Nathaniel Rich on Being Young and Working at Old Publications
Topic: Nathaniel Rich on Being Young and Working at Old Publications
Nathaniel Rich: I wouldn’t describe myself that way, but I would say working at The New York Review of Books was a lot of fun because I was with other- you know, there are four assistants for the editor and I was one of them, and it was a really exciting place to be. I learned a lot. I was working under Robert Silvers who I think is the best-living editor and just being around him and seeing how he worked was tremendously valuable and- and fascinating to me. And it- it-- he really taught me by example how to be an editor- how to edit, and- and the editing also helped the way I- I write. And, you know, things like clarity of thought and directness, being sort of the most prized qualities; that was really impressed upon me deeply. And then I left to- to write these books and I came back to work at The Paris Review and it’s also- it’s-- The Paris Review has always been a place for young people. You know, most of the staff was under 30 for most of the magazine’s history except for George Plimpton, but it was founded by a bunch of 22, 23-year-olds. And over time, even as Plimpton was in his 60s and 70s, the staff- the, you know, most senior editors were usually 28 or 29. So it’s exciting for me to be part of that tradition, and also, there- there- there’s a long tradition of- of editors who were writers and- or went on to write and did both at the same time. So it’s been exciting and it’s- it’s been humbling to work with such great writers, as I’m- I’m fortunate enough to do. So it’s been a extremely valuable experience.Bob is a- I feel like he knows more about every subject, basically, than anybody else in a room except for maybe someone who’s an expert on the specific subject in question. He is- remarkable breadth of intelligence and is able to read a piece and understand his flaws and strengths almost, you know, in- instantly, and he has a wonderful sense of- of language and the way sentences work, the way words work. And generally, I mean, the- the basic editorial premise behind The New York Review and what makes it so great is that it’s- it’s to take any subject matter, no matter how erudite or complex or difficult, and- and make it available- make it understandable to a lay reader who is an intelligent reader but doesn’t necessarily know anything about particle physics or about the history of the Middle Ages, or something like that. And that doesn’t mean dumb it down, but it means to put it in a-- express ideas in a clear, concise, straightforward way, and- and that’s something that The New York Review does better than any other publication, I think. And it’s really-- it’s- it’s completely Bob doing that and- and the writers. So seeing the way that he would transform pieces, some of which would come in totally filled with jarg-- I can- jargon or sort of fluffy writing. He could- he would see right through that and just nail down the ideas and lay everything out in a straightforward manner. And it’s something that really is a skill that, as I said, helps with editing- any kind of anything, whether-- even if it’s fiction. So it was- it was a really exciting place to be. It felt very much like getting a- a Masters or some kind of graduate degree, or it was a kind of apprenticeship maybe. I don’t know if Bob thinks of it that way, but I- I felt it- I felt like that.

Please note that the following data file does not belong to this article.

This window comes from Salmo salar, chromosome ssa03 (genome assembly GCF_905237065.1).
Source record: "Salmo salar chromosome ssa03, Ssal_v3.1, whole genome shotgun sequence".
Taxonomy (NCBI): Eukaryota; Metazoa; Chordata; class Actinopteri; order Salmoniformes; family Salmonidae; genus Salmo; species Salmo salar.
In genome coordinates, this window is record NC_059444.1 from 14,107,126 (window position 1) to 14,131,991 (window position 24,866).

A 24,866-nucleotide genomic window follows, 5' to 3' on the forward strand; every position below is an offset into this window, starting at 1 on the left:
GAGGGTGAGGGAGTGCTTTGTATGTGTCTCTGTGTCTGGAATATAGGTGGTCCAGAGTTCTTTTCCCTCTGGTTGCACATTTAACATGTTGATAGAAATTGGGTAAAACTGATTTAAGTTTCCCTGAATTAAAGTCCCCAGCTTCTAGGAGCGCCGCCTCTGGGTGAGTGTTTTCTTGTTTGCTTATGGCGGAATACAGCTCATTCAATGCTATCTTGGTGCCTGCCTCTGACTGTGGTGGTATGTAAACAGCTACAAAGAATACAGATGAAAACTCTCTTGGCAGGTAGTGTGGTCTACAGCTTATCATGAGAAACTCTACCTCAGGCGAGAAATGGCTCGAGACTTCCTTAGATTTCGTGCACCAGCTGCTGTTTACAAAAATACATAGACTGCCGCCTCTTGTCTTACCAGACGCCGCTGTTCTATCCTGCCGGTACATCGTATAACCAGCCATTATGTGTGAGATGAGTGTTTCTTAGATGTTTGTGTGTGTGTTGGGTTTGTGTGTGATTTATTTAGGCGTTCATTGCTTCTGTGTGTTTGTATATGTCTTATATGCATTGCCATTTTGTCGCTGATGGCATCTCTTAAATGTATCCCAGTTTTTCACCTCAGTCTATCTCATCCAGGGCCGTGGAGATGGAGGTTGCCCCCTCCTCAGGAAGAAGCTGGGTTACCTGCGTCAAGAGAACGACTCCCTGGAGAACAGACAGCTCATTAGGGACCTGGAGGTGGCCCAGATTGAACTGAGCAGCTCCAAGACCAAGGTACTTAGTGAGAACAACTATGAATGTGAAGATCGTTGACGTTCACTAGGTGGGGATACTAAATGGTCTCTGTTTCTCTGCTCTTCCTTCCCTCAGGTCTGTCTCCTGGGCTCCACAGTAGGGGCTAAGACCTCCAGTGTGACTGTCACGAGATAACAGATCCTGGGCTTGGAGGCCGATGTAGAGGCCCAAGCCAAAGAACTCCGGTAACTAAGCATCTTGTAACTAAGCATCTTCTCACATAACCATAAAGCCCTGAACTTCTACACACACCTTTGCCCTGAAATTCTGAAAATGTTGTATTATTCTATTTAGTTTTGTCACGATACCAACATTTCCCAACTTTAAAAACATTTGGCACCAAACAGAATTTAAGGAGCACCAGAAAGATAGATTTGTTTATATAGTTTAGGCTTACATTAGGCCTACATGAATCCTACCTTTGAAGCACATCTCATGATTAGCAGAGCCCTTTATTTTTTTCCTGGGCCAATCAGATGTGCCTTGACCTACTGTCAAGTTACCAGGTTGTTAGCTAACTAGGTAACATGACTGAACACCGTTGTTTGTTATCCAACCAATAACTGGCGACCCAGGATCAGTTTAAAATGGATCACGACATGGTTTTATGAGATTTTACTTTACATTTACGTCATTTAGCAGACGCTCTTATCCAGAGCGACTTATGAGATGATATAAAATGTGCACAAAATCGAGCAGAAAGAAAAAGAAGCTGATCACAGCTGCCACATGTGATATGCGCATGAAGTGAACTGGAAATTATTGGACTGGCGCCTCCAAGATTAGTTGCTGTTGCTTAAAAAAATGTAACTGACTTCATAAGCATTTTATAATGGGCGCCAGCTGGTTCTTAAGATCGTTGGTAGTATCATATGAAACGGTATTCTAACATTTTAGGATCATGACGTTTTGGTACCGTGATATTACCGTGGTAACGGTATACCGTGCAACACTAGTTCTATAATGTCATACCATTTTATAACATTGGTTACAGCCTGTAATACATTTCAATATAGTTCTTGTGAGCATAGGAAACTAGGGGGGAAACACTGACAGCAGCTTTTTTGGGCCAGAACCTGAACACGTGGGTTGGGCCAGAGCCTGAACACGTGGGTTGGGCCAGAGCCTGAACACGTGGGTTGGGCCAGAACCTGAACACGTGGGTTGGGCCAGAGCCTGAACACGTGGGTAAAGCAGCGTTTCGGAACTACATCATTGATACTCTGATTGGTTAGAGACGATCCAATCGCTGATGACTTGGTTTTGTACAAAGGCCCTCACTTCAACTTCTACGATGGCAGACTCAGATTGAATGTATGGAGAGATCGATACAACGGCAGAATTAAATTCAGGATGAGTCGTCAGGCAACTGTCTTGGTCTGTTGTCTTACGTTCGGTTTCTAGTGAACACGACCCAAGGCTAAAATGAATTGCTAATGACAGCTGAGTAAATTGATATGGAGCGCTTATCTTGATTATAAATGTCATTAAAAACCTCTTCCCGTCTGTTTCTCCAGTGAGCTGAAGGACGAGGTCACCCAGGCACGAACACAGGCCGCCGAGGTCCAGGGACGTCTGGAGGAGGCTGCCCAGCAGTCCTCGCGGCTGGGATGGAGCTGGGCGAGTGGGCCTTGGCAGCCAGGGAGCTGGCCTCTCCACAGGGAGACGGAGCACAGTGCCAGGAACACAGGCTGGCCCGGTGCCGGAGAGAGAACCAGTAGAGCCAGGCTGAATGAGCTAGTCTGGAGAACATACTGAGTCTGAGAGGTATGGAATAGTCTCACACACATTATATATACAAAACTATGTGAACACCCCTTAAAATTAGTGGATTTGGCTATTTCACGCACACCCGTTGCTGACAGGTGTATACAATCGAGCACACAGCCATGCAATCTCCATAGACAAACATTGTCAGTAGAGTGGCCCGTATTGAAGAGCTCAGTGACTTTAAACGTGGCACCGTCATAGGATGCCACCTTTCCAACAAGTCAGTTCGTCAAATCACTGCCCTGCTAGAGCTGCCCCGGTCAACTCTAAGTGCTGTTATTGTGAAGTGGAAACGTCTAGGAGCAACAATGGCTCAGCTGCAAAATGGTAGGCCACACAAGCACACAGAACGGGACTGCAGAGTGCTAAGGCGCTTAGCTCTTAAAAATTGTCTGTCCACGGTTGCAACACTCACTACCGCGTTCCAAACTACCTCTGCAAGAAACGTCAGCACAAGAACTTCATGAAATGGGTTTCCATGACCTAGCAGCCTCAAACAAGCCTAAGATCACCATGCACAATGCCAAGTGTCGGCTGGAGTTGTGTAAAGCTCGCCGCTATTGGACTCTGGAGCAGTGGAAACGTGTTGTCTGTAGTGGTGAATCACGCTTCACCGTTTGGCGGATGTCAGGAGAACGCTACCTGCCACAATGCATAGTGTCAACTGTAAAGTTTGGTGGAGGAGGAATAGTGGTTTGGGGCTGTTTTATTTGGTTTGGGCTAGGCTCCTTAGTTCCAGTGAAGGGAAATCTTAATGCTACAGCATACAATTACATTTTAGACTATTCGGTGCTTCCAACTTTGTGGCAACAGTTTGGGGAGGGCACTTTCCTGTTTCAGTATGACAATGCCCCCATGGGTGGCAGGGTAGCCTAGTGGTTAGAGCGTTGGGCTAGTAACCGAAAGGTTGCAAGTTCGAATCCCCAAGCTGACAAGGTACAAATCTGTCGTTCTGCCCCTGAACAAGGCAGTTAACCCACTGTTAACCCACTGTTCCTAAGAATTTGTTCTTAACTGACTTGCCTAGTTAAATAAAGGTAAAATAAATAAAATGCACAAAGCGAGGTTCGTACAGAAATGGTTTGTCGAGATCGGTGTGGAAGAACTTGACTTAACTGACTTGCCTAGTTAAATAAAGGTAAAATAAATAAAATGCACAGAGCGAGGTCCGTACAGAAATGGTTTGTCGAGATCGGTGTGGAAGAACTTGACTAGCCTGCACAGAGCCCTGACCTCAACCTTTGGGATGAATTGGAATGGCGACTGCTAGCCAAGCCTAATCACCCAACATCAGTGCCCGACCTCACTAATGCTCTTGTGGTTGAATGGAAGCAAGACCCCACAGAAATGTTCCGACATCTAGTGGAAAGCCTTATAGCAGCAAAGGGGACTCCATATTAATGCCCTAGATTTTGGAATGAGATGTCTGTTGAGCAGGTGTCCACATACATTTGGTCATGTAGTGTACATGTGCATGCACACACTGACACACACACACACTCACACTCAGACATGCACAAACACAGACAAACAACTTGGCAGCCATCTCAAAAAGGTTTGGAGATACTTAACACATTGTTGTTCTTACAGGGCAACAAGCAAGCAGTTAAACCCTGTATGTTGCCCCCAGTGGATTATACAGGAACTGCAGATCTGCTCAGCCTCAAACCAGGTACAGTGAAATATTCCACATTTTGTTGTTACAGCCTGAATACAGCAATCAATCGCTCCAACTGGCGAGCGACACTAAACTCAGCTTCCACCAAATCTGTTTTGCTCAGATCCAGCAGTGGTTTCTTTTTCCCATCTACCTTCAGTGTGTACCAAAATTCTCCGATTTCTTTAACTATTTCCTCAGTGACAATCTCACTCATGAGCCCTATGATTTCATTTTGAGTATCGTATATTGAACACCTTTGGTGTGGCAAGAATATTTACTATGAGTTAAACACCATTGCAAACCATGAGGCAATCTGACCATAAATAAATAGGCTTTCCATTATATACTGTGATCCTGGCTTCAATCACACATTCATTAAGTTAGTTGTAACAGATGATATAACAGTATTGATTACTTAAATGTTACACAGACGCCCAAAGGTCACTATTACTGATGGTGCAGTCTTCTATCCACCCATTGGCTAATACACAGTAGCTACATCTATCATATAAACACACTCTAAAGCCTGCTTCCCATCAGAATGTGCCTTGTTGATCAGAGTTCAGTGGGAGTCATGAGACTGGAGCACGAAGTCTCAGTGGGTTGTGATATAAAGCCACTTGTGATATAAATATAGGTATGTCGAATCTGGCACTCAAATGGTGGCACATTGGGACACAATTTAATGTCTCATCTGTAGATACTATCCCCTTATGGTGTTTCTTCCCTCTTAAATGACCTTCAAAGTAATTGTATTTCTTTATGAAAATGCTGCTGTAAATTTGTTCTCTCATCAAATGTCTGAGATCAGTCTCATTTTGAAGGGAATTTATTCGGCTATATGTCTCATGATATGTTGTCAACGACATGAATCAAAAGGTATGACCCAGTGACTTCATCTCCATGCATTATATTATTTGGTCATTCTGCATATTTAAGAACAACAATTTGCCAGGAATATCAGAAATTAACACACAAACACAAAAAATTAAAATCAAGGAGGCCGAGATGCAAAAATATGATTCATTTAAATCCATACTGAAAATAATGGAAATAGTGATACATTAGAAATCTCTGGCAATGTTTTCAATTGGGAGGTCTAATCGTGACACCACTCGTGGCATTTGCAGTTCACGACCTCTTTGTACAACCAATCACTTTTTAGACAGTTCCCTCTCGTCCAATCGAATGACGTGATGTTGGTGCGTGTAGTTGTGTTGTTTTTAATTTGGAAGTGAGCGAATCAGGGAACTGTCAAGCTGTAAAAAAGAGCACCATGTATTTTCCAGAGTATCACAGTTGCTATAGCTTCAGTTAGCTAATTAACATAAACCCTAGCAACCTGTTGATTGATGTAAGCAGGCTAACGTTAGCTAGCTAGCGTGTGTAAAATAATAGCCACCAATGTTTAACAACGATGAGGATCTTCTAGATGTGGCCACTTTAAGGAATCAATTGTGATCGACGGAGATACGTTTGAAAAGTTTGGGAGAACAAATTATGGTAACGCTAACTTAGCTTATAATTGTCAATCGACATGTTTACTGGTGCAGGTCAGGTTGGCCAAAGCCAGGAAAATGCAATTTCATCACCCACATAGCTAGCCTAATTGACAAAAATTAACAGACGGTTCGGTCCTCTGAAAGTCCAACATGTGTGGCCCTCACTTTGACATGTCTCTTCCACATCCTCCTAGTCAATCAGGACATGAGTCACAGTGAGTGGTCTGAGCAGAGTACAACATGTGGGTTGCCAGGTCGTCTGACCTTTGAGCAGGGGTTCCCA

Recorded On: 3/17/08
Image courtesy of Shutterstock/Yuri Arcurs
Before the Paris Review, Rich worked at The New York Review of Books. Here he discusses what he learned from NYRB's editor, Bob Silvers.
Giving our solar system a "slap in the face."
- A stream of galactic debris is hurtling at us, pulling dark matter along with it
- It's traveling so quickly it's been described as a hurricane of dark matter
- Scientists are excited to set their particle detectors at the onslffaught
Two massive clouds of dust in orbit around the Earth have been discussed for years and finally proven to exist.
- Hungarian astronomers have proven the existence of two "pseudo-satellites" in orbit around the earth.
- These dust clouds were first discovered in the sixties, but are so difficult to spot that scientists have debated their existence since then.
- The findings may be used to decide where to put satellites in the future and will have to be considered when interplanetary space missions are undertaken.
Once again, our circadian rhythm points the way.
- Seven individuals were locked inside a windowless, internetless room for 37 days.
- While at rest, they burned 130 more calories at 5 p.m. than at 5 a.m.
- Morning time again shown not to be the best time to eat.
SMARTER FASTER trademarks owned by The Big Think, Inc. All rights reserved.